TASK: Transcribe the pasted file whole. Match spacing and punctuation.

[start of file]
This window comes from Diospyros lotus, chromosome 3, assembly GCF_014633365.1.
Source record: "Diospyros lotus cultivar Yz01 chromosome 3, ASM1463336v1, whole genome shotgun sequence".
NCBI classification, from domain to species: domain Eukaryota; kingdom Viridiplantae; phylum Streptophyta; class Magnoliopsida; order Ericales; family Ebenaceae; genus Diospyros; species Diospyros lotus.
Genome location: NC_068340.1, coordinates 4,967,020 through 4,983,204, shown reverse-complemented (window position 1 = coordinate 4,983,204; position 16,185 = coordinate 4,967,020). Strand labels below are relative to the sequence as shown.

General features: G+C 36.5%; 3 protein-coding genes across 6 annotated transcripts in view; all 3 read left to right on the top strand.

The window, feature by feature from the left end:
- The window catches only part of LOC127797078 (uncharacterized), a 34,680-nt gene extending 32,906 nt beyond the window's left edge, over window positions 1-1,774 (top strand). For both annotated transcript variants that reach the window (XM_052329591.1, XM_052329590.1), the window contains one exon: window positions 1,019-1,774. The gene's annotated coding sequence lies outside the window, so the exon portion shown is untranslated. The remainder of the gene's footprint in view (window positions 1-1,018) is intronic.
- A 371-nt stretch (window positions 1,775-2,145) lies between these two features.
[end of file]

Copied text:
This window comes from Diospyros lotus, chromosome 3, assembly GCF_014633365.1.
Source record: "Diospyros lotus cultivar Yz01 chromosome 3, ASM1463336v1, whole genome shotgun sequence".
NCBI classification, from domain to species: domain Eukaryota; kingdom Viridiplantae; phylum Streptophyta; class Magnoliopsida; order Ericales; family Ebenaceae; genus Diospyros; species Diospyros lotus.
Genome location: NC_068340.1, coordinates 4,967,020 through 4,983,204, shown reverse-complemented (window position 1 = coordinate 4,983,204; position 16,185 = coordinate 4,967,020). Strand labels below are relative to the sequence as shown.

General features: G+C 36.5%; 3 protein-coding genes across 6 annotated transcripts in view; all 3 read left to right on the top strand.

The window, feature by feature from the left end:
- The window catches only part of LOC127797078 (uncharacterized), a 34,680-nt gene extending 32,906 nt beyond the window's left edge, over window positions 1-1,774 (top strand). For both annotated transcript variants that reach the window (XM_052329591.1, XM_052329590.1), the window contains one exon: window positions 1,019-1,774. The gene's annotated coding sequence lies outside the window, so the exon portion shown is untranslated. The remainder of the gene's footprint in view (window positions 1-1,018) is intronic.
- A 371-nt stretch (window positions 1,775-2,145) lies between these two features.